Interestingly, apo A-IV is frequently elevated in rodent models of obesity and obese humans (39,40,41) and polymorphisms are associated with elevated BMI (42). However the apo A-IV system in the central nervous system appears to be down regulated by high-fat feeding. Therefore, apo A-IV resistance could explain this observation and may represent a significant factor as is known to occur with leptin in obesity, which also regulates apo A-IV secretion (43). It has been demonstrated that intravenous injection of apo A-IV into rats causes a reduction in food intake (44). In another study apo A-IV potentiated cholecystokinin-mediated regulation of appetite, although intravenous injection of apo A-IV alone had no effect on food intake (45). Disappointingly, significant changes in satiety or body weight were not observed in apo A-IV knock out mice out to 5 months (46,47). This observation is potentially explained by the complex, multifactorial regulation of food intake.

Apo A-IV has been postulated to have other roles, however, such as reducing the host susceptibility to atherogenesis by modulating cholesterol metabolism and transport. In support of this idea, both apo A-IV and apo A-I were able to promote so-called reverse cholesterol transport in vitro (48) and this has been validated in several relevant cell types and transgenic mice overexpressing human apo A-IV (for review see ref. 49). In this context, apo A-IV is found at three- to sevenfold higher concentrations in the interstitial fluid relative to canine or rodent plasma (49). In peripheral lymph, apo A-IV and apo A-I (both increased in plasma after RYGBP) are found in unnamed discoidal-shaped cholesterol/phospholipid/lipoprotein particles that are increased by dietary cholesterol (50). Reverse cholesterol efflux is thought to be antiatherogenic. Thus Apo A-IV KO mouse had lower plasma HDL, frequently called “good” cholesterol. Transgenic expression of human Apo A-IV was found to reduce atherosclerotic lesions strongly in mice (for review see ref. 49). Similarly a human polymorphism of apo A-IV was associated with increased progression of arterial calcification in type 1 diabetic patients (51). Long-term administration of human apo A-IV to mice susceptible to atherosclerosis caused diminished lesions and decreased the secretion of proinflammatory cytokines in response to lipopolysaccharide (21). These anti-inflammatory, antiatherogenic effects are consistent with the beneficial changes observed following RYGBP and the rises in apo A-IV we observed in this population.

In conclusion, we report increased plasma apo A-IV concentrations in plasma of subjects after RYGBP for morbid obesity. Because of its putative role as a satiety factor, antiatherogenic apolipoprotein or both, it is reasonable to suspect it plays a positive role in the improved health benefits after RYGBP. This study adds another name to the list of gastrointestinal hormones whose plasma concentrations rise after RYGBP, including peptide tyrosine-tyrosine and glucagon-like peptide-1 (16). Further studies are needed to examine the time course of changes in apo A-IV after surgery. Notably changes in insulin sensitivity and gastrointestinal peptides after RYGBP typically occur within days to weeks. Whether elevations in apo A-IV also occur after gastric banding and sleeve gastrectomy or only after bariatric procedures which bypass the foregut like biliopancreatic diversion and RYGBP is unclear at this time. Additional studies will be required to address these and other important questions regarding the mechanisms of improved health following bariatric surgical procedures.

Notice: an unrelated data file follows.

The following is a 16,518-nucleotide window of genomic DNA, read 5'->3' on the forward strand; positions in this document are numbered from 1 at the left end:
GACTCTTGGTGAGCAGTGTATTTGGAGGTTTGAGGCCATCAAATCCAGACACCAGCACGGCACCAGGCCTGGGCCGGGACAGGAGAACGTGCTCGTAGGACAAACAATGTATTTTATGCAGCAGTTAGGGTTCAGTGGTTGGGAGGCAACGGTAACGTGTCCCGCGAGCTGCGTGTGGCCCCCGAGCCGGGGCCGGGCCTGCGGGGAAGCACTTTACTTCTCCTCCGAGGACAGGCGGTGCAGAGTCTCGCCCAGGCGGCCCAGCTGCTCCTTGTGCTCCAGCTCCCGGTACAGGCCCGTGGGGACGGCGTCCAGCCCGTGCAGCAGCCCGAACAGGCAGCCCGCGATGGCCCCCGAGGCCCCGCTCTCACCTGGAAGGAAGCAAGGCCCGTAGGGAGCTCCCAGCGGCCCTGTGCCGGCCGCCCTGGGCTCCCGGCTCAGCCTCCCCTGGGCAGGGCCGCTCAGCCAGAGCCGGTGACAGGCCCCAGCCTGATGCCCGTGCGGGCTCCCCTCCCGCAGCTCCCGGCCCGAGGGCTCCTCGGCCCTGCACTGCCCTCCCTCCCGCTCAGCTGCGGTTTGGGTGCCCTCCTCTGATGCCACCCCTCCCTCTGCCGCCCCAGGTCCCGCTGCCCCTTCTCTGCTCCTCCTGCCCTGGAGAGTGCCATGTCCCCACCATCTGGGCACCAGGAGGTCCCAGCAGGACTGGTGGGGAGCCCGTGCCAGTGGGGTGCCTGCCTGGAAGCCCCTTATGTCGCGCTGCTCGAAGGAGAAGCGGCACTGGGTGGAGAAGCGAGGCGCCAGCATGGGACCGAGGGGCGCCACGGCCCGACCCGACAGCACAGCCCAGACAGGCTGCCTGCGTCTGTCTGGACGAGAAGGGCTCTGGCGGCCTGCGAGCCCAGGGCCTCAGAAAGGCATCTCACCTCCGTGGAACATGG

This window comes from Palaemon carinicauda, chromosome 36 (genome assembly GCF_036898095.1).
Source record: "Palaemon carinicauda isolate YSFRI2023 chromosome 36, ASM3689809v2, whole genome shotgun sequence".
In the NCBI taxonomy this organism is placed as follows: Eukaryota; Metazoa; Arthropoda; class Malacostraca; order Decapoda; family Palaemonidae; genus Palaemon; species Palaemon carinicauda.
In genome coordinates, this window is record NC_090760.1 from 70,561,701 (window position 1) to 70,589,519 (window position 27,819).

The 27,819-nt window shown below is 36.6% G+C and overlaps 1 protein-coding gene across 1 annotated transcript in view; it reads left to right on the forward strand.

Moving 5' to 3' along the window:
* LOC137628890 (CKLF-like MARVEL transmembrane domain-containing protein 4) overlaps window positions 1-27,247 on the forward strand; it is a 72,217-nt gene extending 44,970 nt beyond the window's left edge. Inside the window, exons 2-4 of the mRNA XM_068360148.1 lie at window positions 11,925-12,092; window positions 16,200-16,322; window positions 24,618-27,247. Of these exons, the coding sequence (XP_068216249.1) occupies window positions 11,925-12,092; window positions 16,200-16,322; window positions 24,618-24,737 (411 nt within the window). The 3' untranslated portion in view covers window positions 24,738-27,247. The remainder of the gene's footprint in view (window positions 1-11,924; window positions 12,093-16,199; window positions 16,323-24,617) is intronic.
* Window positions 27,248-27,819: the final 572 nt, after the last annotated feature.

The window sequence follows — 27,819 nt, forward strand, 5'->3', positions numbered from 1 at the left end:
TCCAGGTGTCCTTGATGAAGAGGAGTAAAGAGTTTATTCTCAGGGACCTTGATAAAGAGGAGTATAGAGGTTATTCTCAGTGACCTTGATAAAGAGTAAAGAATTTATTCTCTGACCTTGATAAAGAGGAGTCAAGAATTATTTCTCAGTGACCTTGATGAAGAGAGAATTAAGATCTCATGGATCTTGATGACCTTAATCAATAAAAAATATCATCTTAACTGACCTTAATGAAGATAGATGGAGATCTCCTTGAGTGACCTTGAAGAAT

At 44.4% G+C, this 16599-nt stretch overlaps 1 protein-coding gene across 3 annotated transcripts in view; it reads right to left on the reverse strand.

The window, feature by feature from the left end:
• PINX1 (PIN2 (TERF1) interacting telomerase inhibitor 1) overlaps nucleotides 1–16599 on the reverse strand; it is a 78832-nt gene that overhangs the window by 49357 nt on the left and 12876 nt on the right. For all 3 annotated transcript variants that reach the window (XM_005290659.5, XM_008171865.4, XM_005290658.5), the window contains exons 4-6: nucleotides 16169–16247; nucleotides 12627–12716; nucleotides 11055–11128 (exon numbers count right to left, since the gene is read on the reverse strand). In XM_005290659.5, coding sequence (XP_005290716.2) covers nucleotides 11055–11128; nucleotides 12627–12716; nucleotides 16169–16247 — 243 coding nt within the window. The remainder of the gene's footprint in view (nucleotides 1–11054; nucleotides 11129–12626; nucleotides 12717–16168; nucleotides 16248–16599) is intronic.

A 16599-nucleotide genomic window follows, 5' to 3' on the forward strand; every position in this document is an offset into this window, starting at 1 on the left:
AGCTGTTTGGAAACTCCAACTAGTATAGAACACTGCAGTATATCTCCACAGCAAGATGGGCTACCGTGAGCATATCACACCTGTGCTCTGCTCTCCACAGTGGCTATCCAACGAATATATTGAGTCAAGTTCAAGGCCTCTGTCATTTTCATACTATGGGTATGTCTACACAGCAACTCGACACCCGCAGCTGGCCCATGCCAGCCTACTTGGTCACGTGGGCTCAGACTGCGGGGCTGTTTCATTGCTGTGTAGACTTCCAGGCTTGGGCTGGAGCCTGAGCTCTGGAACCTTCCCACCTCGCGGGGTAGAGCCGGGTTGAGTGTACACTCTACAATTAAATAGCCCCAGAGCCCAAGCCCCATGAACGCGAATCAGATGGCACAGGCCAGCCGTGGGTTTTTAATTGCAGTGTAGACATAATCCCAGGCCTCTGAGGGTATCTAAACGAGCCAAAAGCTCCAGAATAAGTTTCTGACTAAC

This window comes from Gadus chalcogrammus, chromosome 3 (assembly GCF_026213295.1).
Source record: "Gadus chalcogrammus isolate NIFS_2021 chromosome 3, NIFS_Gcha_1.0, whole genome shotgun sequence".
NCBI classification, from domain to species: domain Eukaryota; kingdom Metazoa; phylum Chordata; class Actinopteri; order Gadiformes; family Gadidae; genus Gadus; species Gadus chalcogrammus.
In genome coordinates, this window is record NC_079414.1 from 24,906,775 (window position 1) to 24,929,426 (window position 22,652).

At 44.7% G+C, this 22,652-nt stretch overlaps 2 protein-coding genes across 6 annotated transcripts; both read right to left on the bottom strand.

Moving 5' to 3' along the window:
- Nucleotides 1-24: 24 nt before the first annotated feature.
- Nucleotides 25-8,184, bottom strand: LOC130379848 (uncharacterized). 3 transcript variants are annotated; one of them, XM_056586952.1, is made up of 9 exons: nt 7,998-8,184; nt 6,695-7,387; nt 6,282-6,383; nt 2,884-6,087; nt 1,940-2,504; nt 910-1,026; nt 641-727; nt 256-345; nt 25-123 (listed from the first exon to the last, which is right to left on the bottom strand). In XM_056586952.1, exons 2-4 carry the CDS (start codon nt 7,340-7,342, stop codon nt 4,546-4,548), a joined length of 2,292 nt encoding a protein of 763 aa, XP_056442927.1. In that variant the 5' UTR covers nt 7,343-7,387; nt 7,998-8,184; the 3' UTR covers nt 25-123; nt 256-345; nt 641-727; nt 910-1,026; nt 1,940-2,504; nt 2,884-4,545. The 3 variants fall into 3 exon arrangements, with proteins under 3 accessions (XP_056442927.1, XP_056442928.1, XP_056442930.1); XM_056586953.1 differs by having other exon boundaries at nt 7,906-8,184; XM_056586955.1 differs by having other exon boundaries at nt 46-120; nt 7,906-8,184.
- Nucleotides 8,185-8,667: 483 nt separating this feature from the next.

Acknowledgment

  1. Top of page
  2. Abstract
  3. Introduction
  4. Methods and Procedures
  5. Results
  6. Discussion
  7. Acknowledgment
  8. REFERENCES

We thank Moira Lynch, Senior Scientist at BG Medicine (Waltham, MA) for advice in setting up the iTRAQ methodology. In addition we thank Anne Stanely, Rachel Eicher and Beth Halle for their excellent technical assistance on this project. This project was supported by National Institutes of Health grants DK053843 and DK062880 (C.J.L.). This project is funded, in part, under grants with the Pennsylvania Department of Health using Tobacco Settlement Funds. The Department specifically disclaims responsibility for any analyses, interpretations or conclusions.

REFERENCES

  1. Top of page
  2. Abstract
  3. Introduction
  4. Methods and Procedures
  5. Results
  6. Discussion
  7. Acknowledgment
  8. REFERENCES